• Drugs: retinoic acid (tretinoin), adapalene, and tazarotene
    • Substantial scientific data confirm their anti-aging and anti-acne benefits.2
    • Retinoic acid is considered by dermatologists to be the anti-aging gold standard.
    • Available only through a doctor’s prescription
  • Cosmeceuticals: retinol, retinaldehyde, retinyl propionate, retinyl palmitate
    • In many cases, bioavailability and activity are unproven when formulated.

Moisturizers

  • Include emollients, occlusives, and humectants.
  • Considered to be the most useful product for the management of various skin conditions (e.g., atopic dermatitis, psoriasis, pruritus, aging skin).

Other vitamins and minerals

Antioxidants

  • Include vitamins A, C, and E; alpha lipoic o acid; ubiquinone (coenzyme Q-10); idebenone; polyphenols (e.g., catechins, flavenoids); kinetin; botanicals (e.g., teas, grapeseed, grape skins and stems, coffeeberry).
  • Enhance the skin's natural antioxidant protection o system with topical application.
  • Reduce free-radical damage by blocking the o oxidative processes in cells.
  • Inhibit inflammation that causes collagen depletion.
  • Protect against photodamage and skin cancer.
  • Do not reverse signs of photoaging.

Hydroxy acids (alpha, beta, poly)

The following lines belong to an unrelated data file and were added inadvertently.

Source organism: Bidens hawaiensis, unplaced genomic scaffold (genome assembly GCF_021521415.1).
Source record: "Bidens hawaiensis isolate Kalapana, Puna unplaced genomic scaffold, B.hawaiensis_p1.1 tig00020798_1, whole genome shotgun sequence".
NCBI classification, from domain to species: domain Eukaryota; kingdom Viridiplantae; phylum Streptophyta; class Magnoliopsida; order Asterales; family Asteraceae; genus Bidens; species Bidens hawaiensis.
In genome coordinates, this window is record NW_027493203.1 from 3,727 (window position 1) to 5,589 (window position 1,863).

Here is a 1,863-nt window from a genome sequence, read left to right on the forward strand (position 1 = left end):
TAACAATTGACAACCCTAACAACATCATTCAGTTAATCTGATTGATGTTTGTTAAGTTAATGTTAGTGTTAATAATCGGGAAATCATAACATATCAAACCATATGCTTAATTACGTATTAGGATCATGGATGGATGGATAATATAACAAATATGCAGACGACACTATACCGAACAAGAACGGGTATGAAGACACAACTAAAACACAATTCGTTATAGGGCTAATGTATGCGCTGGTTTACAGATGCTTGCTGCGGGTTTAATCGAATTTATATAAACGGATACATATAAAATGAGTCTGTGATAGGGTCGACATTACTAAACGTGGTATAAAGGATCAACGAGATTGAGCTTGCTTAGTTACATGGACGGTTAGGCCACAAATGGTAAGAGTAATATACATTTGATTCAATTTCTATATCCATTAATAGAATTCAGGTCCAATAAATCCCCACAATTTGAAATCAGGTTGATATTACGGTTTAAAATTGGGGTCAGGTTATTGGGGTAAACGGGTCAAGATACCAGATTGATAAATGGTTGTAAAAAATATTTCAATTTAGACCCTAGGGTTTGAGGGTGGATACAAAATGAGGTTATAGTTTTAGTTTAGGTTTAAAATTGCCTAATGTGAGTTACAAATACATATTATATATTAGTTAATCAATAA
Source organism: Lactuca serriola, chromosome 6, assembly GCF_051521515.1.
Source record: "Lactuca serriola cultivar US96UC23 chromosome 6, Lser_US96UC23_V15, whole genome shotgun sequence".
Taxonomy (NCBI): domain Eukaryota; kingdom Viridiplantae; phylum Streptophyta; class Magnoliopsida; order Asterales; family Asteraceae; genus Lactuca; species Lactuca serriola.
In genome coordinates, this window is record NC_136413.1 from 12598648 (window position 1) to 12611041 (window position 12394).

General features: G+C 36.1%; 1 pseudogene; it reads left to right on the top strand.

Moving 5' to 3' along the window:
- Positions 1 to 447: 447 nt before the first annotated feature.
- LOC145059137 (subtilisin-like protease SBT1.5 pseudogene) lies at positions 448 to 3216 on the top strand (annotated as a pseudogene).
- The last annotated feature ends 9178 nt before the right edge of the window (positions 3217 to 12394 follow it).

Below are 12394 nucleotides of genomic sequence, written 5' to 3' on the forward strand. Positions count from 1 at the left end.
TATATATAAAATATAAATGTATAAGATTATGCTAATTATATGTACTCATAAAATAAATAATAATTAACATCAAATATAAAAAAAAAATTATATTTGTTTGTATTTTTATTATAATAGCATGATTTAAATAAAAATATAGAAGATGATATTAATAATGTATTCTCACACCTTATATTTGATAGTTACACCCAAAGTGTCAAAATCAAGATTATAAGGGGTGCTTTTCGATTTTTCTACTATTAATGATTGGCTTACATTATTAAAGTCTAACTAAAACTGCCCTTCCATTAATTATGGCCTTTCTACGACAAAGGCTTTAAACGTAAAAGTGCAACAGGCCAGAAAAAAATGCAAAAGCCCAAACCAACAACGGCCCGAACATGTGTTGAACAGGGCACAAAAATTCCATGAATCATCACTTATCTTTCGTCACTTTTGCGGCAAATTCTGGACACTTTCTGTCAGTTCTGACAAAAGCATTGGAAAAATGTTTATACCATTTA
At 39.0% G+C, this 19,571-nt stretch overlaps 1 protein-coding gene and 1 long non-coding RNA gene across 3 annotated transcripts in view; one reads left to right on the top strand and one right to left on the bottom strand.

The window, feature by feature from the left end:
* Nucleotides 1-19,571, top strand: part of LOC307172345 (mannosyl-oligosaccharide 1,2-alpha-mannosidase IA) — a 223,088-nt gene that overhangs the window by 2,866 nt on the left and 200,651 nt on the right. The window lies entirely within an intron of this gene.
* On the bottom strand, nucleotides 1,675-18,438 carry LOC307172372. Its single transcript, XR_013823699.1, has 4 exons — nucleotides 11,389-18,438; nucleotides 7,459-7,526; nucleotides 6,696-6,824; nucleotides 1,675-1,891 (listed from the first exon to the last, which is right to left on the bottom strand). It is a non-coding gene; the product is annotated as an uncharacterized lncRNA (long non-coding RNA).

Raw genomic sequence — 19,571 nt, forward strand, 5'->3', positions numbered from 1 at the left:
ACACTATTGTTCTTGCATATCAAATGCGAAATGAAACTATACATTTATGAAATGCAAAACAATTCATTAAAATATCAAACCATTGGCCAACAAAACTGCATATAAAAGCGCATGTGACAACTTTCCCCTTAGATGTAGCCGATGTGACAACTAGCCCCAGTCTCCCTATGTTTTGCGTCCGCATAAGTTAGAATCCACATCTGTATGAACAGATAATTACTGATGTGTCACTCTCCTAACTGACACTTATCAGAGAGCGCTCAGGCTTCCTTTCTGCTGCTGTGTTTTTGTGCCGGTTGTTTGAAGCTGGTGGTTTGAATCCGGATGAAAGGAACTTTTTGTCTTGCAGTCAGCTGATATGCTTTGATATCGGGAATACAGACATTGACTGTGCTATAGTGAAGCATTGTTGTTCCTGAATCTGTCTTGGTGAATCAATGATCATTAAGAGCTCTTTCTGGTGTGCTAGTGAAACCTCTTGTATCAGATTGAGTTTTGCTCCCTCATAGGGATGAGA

• Include glycolic acid, lactic acid, citric acid, tartaric o acid, pyruvic acid, and malic acid.
  • Can improve skin texture and dyspigmentation.
  • Can induce actual structural changes in skin, so the o potential exists for regulatory scrutiny.

Lightening agents

  • At best, depigmenting agents can achieve modest levels of efficacy.
  • Hydroquinone is considered to be the most effective.
    • Presently under re-evaluation by the US FDA.
    • Sunscreen use is required due to drug-induced photosensitivity.
  • Other examples include kojic acid, glabridin (licorice extract), arbutin, azelaic acid, n-acetyl glucosamine, and vitamin C.

Botanicals/ plant extracts

  • Have experienced a rapid rise due to the popularity of "natural" compounds.
  • Represent the largest group of additives found in marketed products.
  • Limited scientific data to support efficacy and safety.

Epidermal growth factors

  • Naturally occurring chemicals in the body that influence cellular proliferation and differentiation.
  • Potential applications include regeneration of damaged or aged skin.

Proteins/ peptides

  • Can trigger skin repair as needed. There are some indications that they can reduce the signs of aging and accelerate the skin's healing processes.3,4

Top    

Specific Agents of Recent Interest

OTC Retinoids

  • They reduce wrinkles and lentigines.
  • Common side-effects include redness, irritation, and an increase in photosensitivity.
  • Certain retinoid analogues within the same class of molecules have been shown to provide less irritation, but maintain comparable levels of efficacy.5